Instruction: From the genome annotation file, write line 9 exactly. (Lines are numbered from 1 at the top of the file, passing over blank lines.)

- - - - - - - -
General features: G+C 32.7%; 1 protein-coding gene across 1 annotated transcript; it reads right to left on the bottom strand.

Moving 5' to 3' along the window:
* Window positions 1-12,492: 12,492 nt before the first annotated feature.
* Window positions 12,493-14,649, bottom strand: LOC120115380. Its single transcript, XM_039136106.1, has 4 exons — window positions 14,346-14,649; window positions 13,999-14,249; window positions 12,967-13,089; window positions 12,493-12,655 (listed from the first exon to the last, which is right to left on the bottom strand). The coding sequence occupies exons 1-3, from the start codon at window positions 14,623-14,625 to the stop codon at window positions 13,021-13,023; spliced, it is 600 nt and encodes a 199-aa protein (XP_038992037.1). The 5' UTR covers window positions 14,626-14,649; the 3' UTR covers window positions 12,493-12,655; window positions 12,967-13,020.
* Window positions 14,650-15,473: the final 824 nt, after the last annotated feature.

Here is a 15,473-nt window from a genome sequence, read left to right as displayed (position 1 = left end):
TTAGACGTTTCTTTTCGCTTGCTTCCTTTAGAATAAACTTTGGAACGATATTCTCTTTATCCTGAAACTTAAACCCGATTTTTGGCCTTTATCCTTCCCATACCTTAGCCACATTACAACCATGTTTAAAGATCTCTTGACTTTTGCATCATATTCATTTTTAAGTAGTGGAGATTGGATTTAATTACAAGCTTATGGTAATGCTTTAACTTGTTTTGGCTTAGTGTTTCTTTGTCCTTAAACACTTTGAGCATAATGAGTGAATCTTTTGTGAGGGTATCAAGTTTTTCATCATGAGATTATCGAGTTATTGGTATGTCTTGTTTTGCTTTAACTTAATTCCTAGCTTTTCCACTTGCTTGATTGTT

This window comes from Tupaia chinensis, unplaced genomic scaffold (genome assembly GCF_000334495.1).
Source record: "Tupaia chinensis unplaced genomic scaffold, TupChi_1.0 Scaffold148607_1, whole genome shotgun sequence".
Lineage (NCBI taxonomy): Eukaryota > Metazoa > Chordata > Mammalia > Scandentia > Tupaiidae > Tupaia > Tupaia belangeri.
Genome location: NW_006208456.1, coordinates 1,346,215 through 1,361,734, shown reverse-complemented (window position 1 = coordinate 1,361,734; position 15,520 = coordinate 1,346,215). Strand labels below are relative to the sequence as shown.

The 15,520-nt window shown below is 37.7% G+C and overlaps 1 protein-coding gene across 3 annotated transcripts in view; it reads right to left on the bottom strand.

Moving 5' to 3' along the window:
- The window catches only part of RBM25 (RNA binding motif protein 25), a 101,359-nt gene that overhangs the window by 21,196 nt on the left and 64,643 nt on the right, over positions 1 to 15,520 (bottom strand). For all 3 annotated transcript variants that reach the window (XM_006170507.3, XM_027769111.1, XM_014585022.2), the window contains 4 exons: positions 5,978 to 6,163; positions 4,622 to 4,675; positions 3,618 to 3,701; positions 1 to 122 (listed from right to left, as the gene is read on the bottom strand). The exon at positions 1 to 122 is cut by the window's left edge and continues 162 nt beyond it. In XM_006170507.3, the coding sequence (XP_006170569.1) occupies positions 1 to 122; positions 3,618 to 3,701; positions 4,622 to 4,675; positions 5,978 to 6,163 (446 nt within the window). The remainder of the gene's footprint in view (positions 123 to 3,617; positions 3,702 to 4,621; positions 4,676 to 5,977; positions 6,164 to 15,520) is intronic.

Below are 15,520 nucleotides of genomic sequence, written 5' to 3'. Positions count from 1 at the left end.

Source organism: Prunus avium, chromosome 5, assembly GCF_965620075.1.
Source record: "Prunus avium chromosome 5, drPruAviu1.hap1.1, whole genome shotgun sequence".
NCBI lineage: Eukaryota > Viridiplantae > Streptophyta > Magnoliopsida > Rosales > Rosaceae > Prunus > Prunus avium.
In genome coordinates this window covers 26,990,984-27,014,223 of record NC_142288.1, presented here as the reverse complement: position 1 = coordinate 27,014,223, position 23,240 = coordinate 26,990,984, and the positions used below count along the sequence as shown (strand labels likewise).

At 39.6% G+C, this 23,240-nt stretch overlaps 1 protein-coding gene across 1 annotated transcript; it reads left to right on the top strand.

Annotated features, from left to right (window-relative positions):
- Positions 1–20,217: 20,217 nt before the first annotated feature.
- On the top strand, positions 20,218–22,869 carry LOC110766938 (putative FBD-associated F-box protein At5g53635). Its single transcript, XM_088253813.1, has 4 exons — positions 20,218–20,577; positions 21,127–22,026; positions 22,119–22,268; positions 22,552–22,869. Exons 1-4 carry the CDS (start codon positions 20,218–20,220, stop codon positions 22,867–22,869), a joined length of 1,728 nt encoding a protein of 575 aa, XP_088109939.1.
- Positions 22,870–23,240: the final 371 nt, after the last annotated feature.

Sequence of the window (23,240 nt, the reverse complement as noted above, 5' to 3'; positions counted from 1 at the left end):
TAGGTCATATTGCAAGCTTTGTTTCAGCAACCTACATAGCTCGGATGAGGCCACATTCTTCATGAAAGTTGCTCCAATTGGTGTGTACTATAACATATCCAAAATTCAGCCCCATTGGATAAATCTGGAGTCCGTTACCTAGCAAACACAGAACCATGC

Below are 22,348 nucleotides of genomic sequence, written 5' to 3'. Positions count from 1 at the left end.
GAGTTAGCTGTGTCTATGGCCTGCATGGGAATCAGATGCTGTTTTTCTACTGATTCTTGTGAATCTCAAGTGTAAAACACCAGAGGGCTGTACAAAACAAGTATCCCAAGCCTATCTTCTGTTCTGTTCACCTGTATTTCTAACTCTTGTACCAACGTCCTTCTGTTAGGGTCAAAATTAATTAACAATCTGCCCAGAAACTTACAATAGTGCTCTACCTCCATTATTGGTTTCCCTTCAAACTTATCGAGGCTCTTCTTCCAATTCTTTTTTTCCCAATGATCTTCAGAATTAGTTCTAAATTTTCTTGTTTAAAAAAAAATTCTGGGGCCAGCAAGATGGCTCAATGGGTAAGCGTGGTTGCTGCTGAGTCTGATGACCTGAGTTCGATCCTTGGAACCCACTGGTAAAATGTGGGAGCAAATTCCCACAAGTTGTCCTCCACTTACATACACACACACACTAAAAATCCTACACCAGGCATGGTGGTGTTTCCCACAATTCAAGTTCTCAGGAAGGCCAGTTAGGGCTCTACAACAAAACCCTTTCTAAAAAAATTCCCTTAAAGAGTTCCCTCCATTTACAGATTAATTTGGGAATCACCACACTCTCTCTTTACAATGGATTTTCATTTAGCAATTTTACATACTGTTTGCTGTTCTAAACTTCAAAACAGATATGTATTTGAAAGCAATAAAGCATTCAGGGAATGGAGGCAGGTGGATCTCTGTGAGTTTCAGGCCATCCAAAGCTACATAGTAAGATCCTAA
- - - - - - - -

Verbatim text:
Source record: "Tupaia chinensis unplaced genomic scaffold, TupChi_1.0 Scaffold148607_1, whole genome shotgun sequence".